Julie Lane; Danyka Therriault; Audrey Dupuis (et al.)
Several studies conducted since the beginning of the COVID-19 pandemic have shown its harmful effects on young people’s mental health. In Québec and Canada, few studies have focussed on adolescents, and even fewer of these studies have examined this subject using a methodology that involved comparisons of data obtained before and during the pandemic, which is the purpose of this study. The objective of this study is to determine the impact of the COVID-19 pandemic on the anxiety of secondary 1 and 2 students in Québec, using data obtained before and during the pandemic. Participants were 2990 French Canadian students in secondary 1 (grade 7) and secondary 2 (grade 8) in Québec. Two independent samples completed the questionnaires, one sample before the pandemic (fall 2019) and one sample during the pandemic (fall 2020). Their answers were subjected to descriptive analysis and multivariate analysis of variance.
While there has been a global rush to generate rapid evidence on COVID-19 mental health impacts among adults, limited evidence exists on the potential impacts on children.
This is the protocol for our rapid review that seeks to (i) understand the immediate impact of COVID-19’s first wave on the mental health of children and adolescents (0–19 years); and (ii) apply lessons learned from this pandemic to mitigate the impacts of future health crises.
The key research questions of this review are:
Lorraine Sherr; Lucie Cluver; Mark Tomlinson; Priscilla Idele; Prerna Banati; David Anthony; Kathryn Roberts; Katharina Haag; Xanthe Hunt
COVID-19 is a crisis like no other in modern times. It has reached every population and community. While the evidence base is still nascent, this report looks at the impacts of disasters and past epidemics – such as Ebola, HIV, SARS/MERS and Zika – on child and adolescent mental health and psychosocial wellbeing, and examines how these insights can guide policies and progammes to support children, their families and communities during the current pandemic.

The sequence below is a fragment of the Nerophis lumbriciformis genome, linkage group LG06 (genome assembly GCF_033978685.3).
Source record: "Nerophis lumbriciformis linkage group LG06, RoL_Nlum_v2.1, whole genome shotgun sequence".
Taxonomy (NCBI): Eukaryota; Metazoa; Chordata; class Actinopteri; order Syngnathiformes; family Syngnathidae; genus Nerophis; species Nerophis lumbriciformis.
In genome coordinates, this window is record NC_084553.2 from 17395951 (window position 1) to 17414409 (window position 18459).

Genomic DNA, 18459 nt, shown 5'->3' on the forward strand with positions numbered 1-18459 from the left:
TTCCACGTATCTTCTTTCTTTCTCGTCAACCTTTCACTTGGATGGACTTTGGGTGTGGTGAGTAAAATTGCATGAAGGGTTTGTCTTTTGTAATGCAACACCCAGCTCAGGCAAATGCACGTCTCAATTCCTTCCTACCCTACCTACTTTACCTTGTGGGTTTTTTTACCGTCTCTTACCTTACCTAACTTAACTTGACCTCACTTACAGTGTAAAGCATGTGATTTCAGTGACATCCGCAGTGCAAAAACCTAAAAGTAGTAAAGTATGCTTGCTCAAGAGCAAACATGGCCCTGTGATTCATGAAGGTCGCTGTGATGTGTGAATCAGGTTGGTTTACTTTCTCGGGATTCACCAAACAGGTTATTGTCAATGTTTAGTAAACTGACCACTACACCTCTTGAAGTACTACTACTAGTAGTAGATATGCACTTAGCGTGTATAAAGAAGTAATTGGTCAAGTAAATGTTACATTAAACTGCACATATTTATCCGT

COVID-19 – its associated public health responses and social and economic impacts – is likely to have multiple deleterious effects on mental health, including elevated risks of anxiety and depression, trauma, loss of family and friends, violence, loneliness and social isolation. However, this pandemic also offers opportunities for positive coping and resilience.
While there is no magic formula to address the mental health and psychosocial impacts of crises, there are proven and promising interventions from past experiences to mitigate the impact today – especially for the most vulnerable children and adolescents. These include social protection, caregiver skills and support, community and social support, life skills and school based programmes, and specialized care, to name a few.
UNICEF Innocenti's Children and COVID-19 Library is a database collecting research from around the world on COVID-19 and its impacts on children and adolescents.
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COVID-19 & Children: Rapid Research Response